|Town or city||Castle Bolton, North Yorkshire|
|Client||Richard le Scrope|
|Design and construction|
Bolton Castle is a 14th-century castle located in Wensleydale, North Yorkshire (grid reference SE03379183). The nearby village Castle Bolton takes its name from the castle. The castle is a Grade I listed building and a Scheduled Ancient Monument. The castle was damaged in the English Civil War, but much of it remains. It has never been sold and is still in the ownership of the descendants of the Scrope family.
The castle was built between 1378 and 1399 by Richard le Scrope, 1st Baron Scrope of Bolton and Chancellor of England, and is an example of a quadrangular castle. The licence to build it was granted in July 1379 and a contract with the mason Johan Lewyn was made in September 1378. Construction was reputed to cost 18,000 Marks. The 16th century writer John Leland described 'An Astronomical Clock' in the courtyard and how smoke was conveyed from the hearth in the hall through tunnels. Bolton Castle was described by Sir Francis Knollys as having 'The highest walls of any house he had seen'.
In 1536 Sir John Scrope, 8th Baron Scrope of Bolton supported the Pilgrimage of Grace rebellion against the religious reforms of King Henry VIII and gave Adam Sedbar, Abbot of Jervaulx sanctuary in the castle. In consequence John Scrope had to flee to Skipton pursued by the King's men but Abbot Sedbar was caught and executed. In retribution the king ordered Bolton castle to be torched, causing extensive damage. Within a few years the damage had been repaired and Sir John had regained his seat in Parliament.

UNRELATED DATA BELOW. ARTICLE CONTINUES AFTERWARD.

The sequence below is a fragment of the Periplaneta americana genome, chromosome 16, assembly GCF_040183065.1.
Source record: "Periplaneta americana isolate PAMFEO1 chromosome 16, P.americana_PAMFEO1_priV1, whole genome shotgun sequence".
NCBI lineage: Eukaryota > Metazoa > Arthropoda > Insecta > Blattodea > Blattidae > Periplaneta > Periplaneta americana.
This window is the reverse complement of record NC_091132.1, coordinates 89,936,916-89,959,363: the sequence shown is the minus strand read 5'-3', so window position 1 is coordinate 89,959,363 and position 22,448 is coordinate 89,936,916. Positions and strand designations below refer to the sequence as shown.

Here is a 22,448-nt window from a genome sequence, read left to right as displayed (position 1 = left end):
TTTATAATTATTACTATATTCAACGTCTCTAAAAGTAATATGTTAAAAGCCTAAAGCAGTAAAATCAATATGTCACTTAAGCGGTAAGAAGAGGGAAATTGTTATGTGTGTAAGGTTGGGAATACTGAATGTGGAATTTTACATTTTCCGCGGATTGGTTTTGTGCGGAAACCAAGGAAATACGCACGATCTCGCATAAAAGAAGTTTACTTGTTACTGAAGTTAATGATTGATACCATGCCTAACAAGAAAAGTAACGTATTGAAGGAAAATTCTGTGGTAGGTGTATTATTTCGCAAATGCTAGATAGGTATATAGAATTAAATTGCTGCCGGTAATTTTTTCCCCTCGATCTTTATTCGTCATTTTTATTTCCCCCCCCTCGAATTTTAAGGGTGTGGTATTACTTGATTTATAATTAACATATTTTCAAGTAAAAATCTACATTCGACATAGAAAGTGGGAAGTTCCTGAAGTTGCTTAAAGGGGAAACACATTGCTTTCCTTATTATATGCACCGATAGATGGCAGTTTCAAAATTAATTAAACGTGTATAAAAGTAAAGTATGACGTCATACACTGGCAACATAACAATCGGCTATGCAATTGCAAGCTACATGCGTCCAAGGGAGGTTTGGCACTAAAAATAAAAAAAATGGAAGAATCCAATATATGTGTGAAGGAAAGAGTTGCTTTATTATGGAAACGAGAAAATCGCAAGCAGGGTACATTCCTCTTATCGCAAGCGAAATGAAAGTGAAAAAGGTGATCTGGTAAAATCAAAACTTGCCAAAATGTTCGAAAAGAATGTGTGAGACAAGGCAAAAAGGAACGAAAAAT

Mary, Queen of Scots, at Bolton
Mary, Queen of Scots stayed at Bolton for six months. After her defeat in Scotland at the Battle of Langside in 1568 she fled to England, posing a threat to the position of the Protestant Queen Elizabeth I. Mary was initially held at Carlisle Castle under the watch of Henry Scrope, 9th Baron Scrope of Bolton, but Carlisle proved unsuitable and in July 1568 Mary was moved to Bolton. Mary was given Henry Scrope's own apartments in the South-West tower. Of her retinue of 51 knights, servants and ladies-in-waiting only 30 of her men and six ladies-in-waiting were able to stay in the castle, the rest taking lodgings nearby. Her household included cooks, grooms, hairdresser, embroiderer, apothecary, physician and surgeon. Bolton Castle was not initially suitable for housing a Queen, so tapestries, rugs and furniture were borrowed from local houses and nearby Barnard Castle in County Durham. Queen Elizabeth herself loaned some pewter vessels as well as a copper kettle.
Mary was allowed to wander the surrounding lands and often went hunting. Her prime occupation while at the castle was having her hair done by her friend Mary Seton. Sir Francis Knollys, whom Mary nicknamed 'Schoolmaster', taught her English, as she only spoke French, Latin and Scots. She even met with local Catholics, something for which Knollys and Scrope were severely reprimanded. In January 1569 Mary left Bolton Castle for the last time, being taken to Tutbury in Staffordshire where she spent much of the 18 years before her execution in 1587.
After the death in 1630 of Emanuel Scrope, 1st Earl of Sunderland, without any legitimate children, Bolton Castle was inherited by Mary the eldest of his three illegitimate daughters. She married Charles Powlett, 6th Marquess of Winchester and 1st Duke of Bolton.
The castle is currently owned by their descendant, Harry, the eighth Baron Bolton, who resides at nearby Bolton Hall, which was originally built in 1675. Bolton Castle is run by his son and daughter-in-law, Tom and Katie Orde-Powlett. There is a garden including a maze, herb garden, wild flower meadow, rose garden and a vineyard on the site in addition to the castle.
- Fry, Plantagenet Somerset, The David & Charles Book of Castles, David & Charles, 1980. ISBN 0-7153-7976-3
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